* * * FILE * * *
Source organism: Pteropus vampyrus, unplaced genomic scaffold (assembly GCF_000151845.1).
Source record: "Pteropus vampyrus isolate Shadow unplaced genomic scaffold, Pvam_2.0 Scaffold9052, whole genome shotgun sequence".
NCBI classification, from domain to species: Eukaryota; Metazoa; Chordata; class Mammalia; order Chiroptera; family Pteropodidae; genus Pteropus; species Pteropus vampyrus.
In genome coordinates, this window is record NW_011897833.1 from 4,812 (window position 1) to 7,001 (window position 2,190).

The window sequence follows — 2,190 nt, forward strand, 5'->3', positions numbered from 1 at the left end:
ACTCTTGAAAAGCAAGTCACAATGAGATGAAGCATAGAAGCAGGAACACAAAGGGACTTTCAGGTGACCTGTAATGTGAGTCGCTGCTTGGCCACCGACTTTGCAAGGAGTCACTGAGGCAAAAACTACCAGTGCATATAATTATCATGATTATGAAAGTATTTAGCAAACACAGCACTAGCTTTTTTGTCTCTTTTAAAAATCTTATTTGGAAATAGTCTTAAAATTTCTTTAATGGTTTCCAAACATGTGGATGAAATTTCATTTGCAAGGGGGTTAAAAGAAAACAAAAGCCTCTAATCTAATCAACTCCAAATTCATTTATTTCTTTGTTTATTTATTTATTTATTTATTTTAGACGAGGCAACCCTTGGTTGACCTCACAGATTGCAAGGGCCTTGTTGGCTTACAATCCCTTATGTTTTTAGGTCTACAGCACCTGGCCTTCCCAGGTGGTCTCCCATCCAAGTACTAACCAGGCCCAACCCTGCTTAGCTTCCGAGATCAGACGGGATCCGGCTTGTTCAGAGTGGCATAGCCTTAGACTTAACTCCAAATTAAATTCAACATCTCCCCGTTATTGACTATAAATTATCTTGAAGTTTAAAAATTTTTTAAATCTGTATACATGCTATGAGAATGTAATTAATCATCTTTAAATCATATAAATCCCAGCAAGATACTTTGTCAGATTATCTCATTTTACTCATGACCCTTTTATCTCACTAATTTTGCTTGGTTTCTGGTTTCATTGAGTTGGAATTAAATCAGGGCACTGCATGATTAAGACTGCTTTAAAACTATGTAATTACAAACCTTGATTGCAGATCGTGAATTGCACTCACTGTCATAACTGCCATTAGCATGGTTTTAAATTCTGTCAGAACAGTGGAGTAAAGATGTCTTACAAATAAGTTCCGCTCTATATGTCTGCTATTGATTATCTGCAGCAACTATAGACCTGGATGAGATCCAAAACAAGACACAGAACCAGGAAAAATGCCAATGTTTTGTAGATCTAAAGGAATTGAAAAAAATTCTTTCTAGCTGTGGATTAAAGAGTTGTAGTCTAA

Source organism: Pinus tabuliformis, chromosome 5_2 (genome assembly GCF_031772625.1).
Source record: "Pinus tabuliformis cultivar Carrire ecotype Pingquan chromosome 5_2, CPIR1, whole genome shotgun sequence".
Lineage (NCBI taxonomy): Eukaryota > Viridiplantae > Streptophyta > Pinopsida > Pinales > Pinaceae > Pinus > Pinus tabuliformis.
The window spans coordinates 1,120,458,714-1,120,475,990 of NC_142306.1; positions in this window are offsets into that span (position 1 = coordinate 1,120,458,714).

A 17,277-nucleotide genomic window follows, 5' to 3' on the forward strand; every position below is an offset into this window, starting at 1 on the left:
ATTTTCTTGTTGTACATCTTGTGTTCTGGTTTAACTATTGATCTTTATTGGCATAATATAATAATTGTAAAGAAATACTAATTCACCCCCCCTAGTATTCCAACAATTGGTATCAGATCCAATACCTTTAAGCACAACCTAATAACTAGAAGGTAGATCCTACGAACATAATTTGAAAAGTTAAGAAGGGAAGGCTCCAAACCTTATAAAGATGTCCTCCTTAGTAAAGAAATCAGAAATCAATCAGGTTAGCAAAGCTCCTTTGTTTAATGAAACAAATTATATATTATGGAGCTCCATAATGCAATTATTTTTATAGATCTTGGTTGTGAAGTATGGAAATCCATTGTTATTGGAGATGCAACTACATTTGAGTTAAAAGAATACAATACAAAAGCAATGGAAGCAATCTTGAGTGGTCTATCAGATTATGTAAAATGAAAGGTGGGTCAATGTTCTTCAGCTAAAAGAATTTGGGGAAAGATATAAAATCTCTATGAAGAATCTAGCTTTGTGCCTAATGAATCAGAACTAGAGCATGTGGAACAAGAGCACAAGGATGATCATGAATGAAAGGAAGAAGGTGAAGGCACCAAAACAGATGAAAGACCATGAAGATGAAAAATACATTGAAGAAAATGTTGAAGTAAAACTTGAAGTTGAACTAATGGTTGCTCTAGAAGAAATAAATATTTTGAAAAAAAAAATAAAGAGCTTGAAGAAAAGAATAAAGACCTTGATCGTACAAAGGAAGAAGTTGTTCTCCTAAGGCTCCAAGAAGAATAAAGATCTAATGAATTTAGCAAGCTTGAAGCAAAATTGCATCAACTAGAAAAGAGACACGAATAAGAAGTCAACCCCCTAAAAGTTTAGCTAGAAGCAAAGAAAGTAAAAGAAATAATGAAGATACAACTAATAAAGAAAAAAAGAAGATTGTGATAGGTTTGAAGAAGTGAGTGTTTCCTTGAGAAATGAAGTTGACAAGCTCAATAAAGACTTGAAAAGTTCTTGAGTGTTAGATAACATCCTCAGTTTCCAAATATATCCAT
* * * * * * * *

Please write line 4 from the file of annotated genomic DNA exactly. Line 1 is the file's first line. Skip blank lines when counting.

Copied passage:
In genome coordinates, this window is record NW_011897833.1 from 4,812 (window position 1) to 7,001 (window position 2,190).